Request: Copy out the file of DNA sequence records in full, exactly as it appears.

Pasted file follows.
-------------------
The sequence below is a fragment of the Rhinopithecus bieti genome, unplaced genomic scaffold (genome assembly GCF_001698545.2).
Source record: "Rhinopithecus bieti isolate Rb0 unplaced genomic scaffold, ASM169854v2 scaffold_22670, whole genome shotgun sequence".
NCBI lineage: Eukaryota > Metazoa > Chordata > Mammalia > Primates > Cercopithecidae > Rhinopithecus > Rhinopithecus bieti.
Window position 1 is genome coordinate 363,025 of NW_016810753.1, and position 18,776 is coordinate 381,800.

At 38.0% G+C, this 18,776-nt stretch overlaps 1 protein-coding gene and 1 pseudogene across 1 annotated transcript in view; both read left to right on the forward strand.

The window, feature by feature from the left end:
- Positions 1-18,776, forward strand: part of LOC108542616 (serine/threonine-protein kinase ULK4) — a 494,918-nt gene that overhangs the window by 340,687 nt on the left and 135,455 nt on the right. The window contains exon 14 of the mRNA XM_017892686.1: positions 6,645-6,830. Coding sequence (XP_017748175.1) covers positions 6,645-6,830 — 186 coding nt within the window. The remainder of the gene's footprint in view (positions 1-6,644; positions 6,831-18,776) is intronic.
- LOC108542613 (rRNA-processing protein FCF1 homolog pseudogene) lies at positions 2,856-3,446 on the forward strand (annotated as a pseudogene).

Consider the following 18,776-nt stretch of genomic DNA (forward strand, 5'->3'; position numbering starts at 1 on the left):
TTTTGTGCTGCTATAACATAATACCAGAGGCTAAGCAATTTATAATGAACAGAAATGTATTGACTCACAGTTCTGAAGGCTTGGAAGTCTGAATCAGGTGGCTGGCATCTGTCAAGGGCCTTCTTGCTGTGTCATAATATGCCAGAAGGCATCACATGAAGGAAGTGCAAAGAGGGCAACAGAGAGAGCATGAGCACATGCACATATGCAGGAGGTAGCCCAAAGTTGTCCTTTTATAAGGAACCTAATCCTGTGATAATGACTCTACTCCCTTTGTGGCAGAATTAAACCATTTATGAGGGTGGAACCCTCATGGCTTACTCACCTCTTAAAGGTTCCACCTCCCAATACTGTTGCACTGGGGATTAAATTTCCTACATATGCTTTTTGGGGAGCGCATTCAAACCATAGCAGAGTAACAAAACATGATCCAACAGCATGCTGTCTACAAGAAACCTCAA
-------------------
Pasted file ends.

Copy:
The sequence below is a fragment of the Rhinopithecus bieti genome, unplaced genomic scaffold (genome assembly GCF_001698545.2).
Source record: "Rhinopithecus bieti isolate Rb0 unplaced genomic scaffold, ASM169854v2 scaffold_22670, whole genome shotgun sequence".
NCBI lineage: Eukaryota > Metazoa > Chordata > Mammalia > Primates > Cercopithecidae > Rhinopithecus > Rhinopithecus bieti.
Window position 1 is genome coordinate 363,025 of NW_016810753.1, and position 18,776 is coordinate 381,800.

At 38.0% G+C, this 18,776-nt stretch overlaps 1 protein-coding gene and 1 pseudogene across 1 annotated transcript in view; both read left to right on the forward strand.

The window, feature by feature from the left end:
- Positions 1-18,776, forward strand: part of LOC108542616 (serine/threonine-protein kinase ULK4) — a 494,918-nt gene that overhangs the window by 340,687 nt on the left and 135,455 nt on the right. The window contains exon 14 of the mRNA XM_017892686.1: positions 6,645-6,830. Coding sequence (XP_017748175.1) covers positions 6,645-6,830 — 186 coding nt within the window. The remainder of the gene's footprint in view (positions 1-6,644; positions 6,831-18,776) is intronic.
- LOC108542613 (rRNA-processing protein FCF1 homolog pseudogene) lies at positions 2,856-3,446 on the forward strand (annotated as a pseudogene).

Consider the following 18,776-nt stretch of genomic DNA (forward strand, 5'->3'; position numbering starts at 1 on the left):
TTTTGTGCTGCTATAACATAATACCAGAGGCTAAGCAATTTATAATGAACAGAAATGTATTGACTCACAGTTCTGAAGGCTTGGAAGTCTGAATCAGGTGGCTGGCATCTGTCAAGGGCCTTCTTGCTGTGTCATAATATGCCAGAAGGCATCACATGAAGGAAGTGCAAAGAGGGCAACAGAGAGAGCATGAGCACATGCACATATGCAGGAGGTAGCCCAAAGTTGTCCTTTTATAAGGAACCTAATCCTGTGATAATGACTCTACTCCCTTTGTGGCAGAATTAAACCATTTATGAGGGTGGAACCCTCATGGCTTACTCACCTCTTAAAGGTTCCACCTCCCAATACTGTTGCACTGGGGATTAAATTTCCTACATATGCTTTTTGGGGAGCGCATTCAAACCATAGCAGAGTAACAAAACATGATCCAACAGCATGCTGTCTACAAGAAACCTCAA